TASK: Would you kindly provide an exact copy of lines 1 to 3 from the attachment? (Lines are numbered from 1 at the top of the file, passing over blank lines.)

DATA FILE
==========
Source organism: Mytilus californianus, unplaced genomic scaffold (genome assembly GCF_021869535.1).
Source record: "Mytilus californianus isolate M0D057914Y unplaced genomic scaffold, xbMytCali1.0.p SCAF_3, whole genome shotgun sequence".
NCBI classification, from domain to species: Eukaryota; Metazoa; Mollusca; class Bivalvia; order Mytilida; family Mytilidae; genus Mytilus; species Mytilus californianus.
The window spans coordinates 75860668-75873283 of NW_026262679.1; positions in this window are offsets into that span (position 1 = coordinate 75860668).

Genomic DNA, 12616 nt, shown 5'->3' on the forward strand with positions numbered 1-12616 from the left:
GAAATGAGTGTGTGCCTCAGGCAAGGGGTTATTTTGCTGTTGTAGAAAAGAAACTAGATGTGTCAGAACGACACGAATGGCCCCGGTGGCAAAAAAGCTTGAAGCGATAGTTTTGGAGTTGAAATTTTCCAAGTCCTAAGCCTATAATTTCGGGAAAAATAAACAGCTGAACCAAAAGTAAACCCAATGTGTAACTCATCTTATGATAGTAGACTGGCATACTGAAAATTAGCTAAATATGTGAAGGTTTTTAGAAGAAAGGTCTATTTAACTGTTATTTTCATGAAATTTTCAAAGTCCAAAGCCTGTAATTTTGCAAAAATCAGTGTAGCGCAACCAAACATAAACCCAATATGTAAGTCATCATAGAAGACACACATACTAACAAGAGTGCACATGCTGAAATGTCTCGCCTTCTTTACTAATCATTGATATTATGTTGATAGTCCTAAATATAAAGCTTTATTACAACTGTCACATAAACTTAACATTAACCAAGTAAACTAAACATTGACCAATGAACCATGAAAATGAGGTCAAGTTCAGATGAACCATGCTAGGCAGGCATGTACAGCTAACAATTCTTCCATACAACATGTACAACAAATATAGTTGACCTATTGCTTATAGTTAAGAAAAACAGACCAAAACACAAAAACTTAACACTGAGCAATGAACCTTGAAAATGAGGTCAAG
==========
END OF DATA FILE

Source organism: Mytilus californianus, unplaced genomic scaffold (genome assembly GCF_021869535.1).
Source record: "Mytilus californianus isolate M0D057914Y unplaced genomic scaffold, xbMytCali1.0.p SCAF_3, whole genome shotgun sequence".
NCBI classification, from domain to species: Eukaryota; Metazoa; Mollusca; class Bivalvia; order Mytilida; family Mytilidae; genus Mytilus; species Mytilus californianus.